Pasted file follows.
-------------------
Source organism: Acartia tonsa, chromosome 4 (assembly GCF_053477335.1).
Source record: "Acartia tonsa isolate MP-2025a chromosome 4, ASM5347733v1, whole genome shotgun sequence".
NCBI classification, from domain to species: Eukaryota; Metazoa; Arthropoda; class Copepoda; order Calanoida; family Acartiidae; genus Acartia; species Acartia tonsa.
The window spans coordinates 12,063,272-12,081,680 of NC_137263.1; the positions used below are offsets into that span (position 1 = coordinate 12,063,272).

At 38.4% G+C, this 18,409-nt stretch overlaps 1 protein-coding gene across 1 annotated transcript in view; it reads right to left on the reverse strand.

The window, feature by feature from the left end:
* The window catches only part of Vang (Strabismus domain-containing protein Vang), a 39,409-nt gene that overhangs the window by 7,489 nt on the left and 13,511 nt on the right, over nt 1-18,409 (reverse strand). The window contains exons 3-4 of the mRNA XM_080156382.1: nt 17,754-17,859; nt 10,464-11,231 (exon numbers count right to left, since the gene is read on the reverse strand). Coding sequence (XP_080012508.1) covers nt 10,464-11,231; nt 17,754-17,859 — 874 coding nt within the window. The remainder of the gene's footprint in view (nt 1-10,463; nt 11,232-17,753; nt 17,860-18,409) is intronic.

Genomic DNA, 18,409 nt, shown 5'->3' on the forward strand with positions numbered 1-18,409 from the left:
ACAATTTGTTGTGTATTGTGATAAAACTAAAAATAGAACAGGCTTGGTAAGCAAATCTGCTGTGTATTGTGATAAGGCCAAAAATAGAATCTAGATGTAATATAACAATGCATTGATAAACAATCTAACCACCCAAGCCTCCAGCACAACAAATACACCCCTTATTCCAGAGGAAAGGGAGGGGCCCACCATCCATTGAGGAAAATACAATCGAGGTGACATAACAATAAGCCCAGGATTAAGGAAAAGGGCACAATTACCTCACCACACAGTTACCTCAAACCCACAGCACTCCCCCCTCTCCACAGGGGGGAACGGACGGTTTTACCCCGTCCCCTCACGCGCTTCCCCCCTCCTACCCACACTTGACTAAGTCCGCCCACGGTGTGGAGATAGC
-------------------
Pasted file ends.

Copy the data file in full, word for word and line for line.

Source organism: Acartia tonsa, chromosome 4 (assembly GCF_053477335.1).
Source record: "Acartia tonsa isolate MP-2025a chromosome 4, ASM5347733v1, whole genome shotgun sequence".
NCBI classification, from domain to species: Eukaryota; Metazoa; Arthropoda; class Copepoda; order Calanoida; family Acartiidae; genus Acartia; species Acartia tonsa.
The window spans coordinates 12,063,272-12,081,680 of NC_137263.1; the positions used below are offsets into that span (position 1 = coordinate 12,063,272).

At 38.4% G+C, this 18,409-nt stretch overlaps 1 protein-coding gene across 1 annotated transcript in view; it reads right to left on the reverse strand.

The window, feature by feature from the left end:
* The window catches only part of Vang (Strabismus domain-containing protein Vang), a 39,409-nt gene that overhangs the window by 7,489 nt on the left and 13,511 nt on the right, over nt 1-18,409 (reverse strand). The window contains exons 3-4 of the mRNA XM_080156382.1: nt 17,754-17,859; nt 10,464-11,231 (exon numbers count right to left, since the gene is read on the reverse strand). Coding sequence (XP_080012508.1) covers nt 10,464-11,231; nt 17,754-17,859 — 874 coding nt within the window. The remainder of the gene's footprint in view (nt 1-10,463; nt 11,232-17,753; nt 17,860-18,409) is intronic.

Genomic DNA, 18,409 nt, shown 5'->3' on the forward strand with positions numbered 1-18,409 from the left:
ACAATTTGTTGTGTATTGTGATAAAACTAAAAATAGAACAGGCTTGGTAAGCAAATCTGCTGTGTATTGTGATAAGGCCAAAAATAGAATCTAGATGTAATATAACAATGCATTGATAAACAATCTAACCACCCAAGCCTCCAGCACAACAAATACACCCCTTATTCCAGAGGAAAGGGAGGGGCCCACCATCCATTGAGGAAAATACAATCGAGGTGACATAACAATAAGCCCAGGATTAAGGAAAAGGGCACAATTACCTCACCACACAGTTACCTCAAACCCACAGCACTCCCCCCTCTCCACAGGGGGGAACGGACGGTTTTACCCCGTCCCCTCACGCGCTTCCCCCCTCCTACCCACACTTGACTAAGTCCGCCCACGGTGTGGAGATAGC